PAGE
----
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Why shouldn’t the Oscars take films’ messages into account?

HOLLYWOOD (BP)–From a spiritual perspective, it was a dismal year at the movies.
This year’s Oscar nominees for Best Picture, announced Feb. 10 — “Titanic,” tieing with 1950’s “All About Eve” with 14 nominations, “L.A. Confidential,” “As Good As It Gets,” “The Full Monty” and “Good Will Hunting” — prompt me to say:
I’m not suggesting every film should end with a verse of “Climb Every Mountain,” but when it comes to honoring movies as an art form, we should consider their message, not just their technical and dramatic merit. After all, what is the purpose of art if it doesn’t uplift the spirit of man?
The majority of pictures coming from Tinseltown, even when they have merit, assault the viewer with negative images, messages and material the Bible is clear about us avoiding. Before supporting the media’s product, we should take into account the teachings of the Word – – Philippians 4:8, 1 Thessalonians 5:21-22, Psalm 101, Ephesians 5:11 — not just to guard our own mental outlook, but to show others what we stand for.
The Hollywood of today has forgotten that a tale — even concerning vice, for example — can be told without brutalizing the audience. Example: “Detective Story” with Kirk Douglas. This video alternative looks at vice cops with nary a profanity in the entire script.
With the onslaught of computer-generated effects and ear-piercing digital sounds, adventure flicks dominated theater screens much of the past year. Abandoning story and character development, moviemakers pulverized rather than entertained. The roller coaster rides of the year’s supersonic action films amused, but often left the viewer empty moments after the end credits. Not to mention, momentarily deaf.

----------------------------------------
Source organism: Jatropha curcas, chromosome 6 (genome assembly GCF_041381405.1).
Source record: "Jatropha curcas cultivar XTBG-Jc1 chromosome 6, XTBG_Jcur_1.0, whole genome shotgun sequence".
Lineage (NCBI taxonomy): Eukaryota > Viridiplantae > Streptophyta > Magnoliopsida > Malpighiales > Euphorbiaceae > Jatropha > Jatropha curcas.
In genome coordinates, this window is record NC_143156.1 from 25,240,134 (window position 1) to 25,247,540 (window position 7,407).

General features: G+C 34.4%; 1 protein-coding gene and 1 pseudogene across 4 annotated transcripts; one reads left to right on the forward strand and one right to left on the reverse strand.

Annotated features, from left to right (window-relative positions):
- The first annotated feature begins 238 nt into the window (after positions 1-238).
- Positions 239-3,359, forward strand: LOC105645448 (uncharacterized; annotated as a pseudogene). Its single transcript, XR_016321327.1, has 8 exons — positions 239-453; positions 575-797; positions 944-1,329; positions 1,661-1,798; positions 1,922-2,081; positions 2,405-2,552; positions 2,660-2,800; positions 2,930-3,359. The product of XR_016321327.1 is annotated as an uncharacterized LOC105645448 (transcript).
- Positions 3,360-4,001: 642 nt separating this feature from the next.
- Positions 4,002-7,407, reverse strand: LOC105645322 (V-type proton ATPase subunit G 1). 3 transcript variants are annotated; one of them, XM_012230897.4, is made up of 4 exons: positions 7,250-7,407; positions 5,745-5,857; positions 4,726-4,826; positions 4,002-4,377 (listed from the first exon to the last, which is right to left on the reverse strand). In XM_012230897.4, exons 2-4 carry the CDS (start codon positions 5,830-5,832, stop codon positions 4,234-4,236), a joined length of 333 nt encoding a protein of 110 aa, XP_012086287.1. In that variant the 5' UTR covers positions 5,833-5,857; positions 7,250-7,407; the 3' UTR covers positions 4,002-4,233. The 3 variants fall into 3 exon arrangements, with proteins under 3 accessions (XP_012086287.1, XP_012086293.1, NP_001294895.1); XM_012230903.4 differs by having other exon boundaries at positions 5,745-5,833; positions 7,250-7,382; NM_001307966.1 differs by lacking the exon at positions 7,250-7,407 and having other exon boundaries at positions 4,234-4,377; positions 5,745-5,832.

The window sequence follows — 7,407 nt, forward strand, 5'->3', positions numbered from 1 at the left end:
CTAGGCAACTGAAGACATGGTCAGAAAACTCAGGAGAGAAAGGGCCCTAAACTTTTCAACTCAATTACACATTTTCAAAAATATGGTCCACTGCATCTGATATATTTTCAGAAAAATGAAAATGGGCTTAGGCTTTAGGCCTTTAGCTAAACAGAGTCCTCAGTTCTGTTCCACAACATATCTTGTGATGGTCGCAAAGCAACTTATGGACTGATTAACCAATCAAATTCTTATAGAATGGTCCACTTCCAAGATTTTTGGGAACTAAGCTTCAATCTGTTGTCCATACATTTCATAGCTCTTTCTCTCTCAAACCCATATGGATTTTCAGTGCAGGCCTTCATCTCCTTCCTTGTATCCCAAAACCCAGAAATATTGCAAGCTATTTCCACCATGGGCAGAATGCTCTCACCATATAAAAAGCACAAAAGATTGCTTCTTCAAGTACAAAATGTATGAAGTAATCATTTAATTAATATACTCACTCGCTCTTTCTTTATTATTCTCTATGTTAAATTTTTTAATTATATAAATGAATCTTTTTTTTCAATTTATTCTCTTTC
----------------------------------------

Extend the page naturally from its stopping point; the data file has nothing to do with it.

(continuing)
Then came “L.A. Confidential,” in my opinion, the best film of the year from an artistic perspective. Not only did we get an involving narrative, but three-dimensional people, an element nearly forgotten in this era of computer-generated effects. Unfortunately, L.A. contains R- rated material, making it impossible for me to recommend.
After that film’s release we were bombarded by “message” pictures that left us distraught and cynical, “The Ice Storm” and “A Thousand Acres” as two examples.
Unfortunately, these sorts of content are becoming the norm in the movies.
While this year’s Best Picture nominees have been hailed for outstanding technical and artistic achievements in one or more categories, consider their message to humanity before doling out your contribution to Hollywood’s escapism.
TITANIC. Leonardo DiCaprio, Kate Winslet. PG-13 (nearly 20 profanities with the same amount of obscenities; 1 sexual situation; nudity, including sketches of models; an obscene gesture from a woman; intense action scenes depicting the fate of the ship’s passengers; a couple of killings and 1 suicide; frozen bodies bobbing in the ice cold ocean). Emphasis on special effects overshadows emotions in this bloated 3 hour, 15 minute retelling of the doomed luxury liner, with cynical significance on the cowardice of many passengers, rather than the self-sacrifice and bravery seen in previous versions. Vid. Alt. No other film dealing with this subject can compete on the technical scale of this rendition, but for a more soulful look, try “Titanic” with Clifton Webb and Barbara Stanwyck or “Titanic: Death of a Dream,” the 1995 documentary which includes interviews with survivors and diary excerpts.